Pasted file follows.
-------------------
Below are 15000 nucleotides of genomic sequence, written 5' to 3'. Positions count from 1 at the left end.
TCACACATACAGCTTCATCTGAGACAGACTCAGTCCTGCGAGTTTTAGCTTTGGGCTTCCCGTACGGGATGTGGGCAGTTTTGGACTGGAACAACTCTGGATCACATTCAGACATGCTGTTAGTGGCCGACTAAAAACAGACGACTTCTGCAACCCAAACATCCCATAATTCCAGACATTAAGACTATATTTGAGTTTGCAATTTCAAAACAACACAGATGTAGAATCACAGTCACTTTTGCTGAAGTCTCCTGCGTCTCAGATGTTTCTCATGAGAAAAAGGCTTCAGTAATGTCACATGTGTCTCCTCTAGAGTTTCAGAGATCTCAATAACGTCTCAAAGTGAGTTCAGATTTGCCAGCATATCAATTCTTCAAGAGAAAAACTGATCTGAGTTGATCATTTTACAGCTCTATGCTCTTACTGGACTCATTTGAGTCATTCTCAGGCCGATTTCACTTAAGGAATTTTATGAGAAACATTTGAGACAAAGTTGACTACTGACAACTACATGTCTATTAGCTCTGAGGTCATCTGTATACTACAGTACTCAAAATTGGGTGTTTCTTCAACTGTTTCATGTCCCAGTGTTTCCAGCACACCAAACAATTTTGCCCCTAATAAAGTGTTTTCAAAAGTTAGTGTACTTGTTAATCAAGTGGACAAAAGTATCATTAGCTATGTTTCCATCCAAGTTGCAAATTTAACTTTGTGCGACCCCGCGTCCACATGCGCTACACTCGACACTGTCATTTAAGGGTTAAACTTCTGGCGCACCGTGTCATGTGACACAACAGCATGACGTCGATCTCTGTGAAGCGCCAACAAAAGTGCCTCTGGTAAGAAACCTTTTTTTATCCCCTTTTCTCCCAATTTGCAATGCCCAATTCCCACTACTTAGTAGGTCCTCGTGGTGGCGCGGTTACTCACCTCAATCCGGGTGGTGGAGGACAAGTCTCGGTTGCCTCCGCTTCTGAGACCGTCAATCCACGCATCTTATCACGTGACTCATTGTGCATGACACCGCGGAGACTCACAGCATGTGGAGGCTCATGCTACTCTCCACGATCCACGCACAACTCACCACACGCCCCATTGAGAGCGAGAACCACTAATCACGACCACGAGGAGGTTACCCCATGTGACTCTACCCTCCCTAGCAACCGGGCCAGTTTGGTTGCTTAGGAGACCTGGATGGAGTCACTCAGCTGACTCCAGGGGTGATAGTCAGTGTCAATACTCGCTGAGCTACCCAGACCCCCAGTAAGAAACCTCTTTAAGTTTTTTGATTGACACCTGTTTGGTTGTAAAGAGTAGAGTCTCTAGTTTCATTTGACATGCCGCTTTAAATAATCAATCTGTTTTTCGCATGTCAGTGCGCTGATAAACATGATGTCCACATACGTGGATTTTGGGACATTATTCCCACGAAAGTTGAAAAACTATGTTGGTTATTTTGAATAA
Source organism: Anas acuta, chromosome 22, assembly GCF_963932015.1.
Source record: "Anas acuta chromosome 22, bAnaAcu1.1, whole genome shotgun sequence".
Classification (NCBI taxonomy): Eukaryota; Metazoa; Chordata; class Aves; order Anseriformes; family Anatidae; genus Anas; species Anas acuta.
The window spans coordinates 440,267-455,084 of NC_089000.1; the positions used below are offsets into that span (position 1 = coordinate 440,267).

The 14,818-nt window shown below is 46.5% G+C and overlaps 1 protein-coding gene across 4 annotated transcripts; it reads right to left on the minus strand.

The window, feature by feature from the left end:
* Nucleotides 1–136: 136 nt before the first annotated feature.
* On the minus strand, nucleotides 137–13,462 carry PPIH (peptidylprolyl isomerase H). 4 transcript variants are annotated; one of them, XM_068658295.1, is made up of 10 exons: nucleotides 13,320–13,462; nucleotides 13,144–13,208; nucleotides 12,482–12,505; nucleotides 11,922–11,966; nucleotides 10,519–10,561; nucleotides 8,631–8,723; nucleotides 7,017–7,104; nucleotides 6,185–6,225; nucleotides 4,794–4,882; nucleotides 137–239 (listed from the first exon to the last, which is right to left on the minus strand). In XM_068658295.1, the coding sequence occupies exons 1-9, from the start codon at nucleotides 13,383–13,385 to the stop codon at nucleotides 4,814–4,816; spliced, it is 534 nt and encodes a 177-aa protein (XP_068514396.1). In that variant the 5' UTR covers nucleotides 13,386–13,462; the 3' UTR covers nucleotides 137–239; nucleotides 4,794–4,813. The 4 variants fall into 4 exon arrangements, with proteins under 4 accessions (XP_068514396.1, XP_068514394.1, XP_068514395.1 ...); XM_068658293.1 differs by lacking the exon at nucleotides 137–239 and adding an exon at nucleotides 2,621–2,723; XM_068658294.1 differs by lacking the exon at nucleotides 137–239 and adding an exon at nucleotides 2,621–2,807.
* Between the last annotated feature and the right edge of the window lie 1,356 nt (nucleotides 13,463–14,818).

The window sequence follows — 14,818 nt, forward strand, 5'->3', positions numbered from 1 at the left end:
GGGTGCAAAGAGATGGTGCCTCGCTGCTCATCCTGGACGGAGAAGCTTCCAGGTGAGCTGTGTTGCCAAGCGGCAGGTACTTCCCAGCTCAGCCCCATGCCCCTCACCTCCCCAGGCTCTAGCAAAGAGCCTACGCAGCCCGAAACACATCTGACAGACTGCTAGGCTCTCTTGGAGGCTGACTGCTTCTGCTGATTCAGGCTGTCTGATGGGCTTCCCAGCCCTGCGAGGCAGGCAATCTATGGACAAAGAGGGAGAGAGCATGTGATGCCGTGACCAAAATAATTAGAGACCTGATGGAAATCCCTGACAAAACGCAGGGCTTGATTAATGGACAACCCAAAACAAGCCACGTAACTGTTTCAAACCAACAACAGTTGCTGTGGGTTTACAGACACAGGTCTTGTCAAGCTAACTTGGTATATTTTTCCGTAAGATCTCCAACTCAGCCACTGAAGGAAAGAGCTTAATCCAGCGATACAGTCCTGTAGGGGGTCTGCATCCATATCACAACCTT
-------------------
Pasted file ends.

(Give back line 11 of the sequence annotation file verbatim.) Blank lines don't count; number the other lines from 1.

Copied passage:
* Between the last annotated feature and the right edge of the window lie 1,356 nt (nucleotides 13,463–14,818).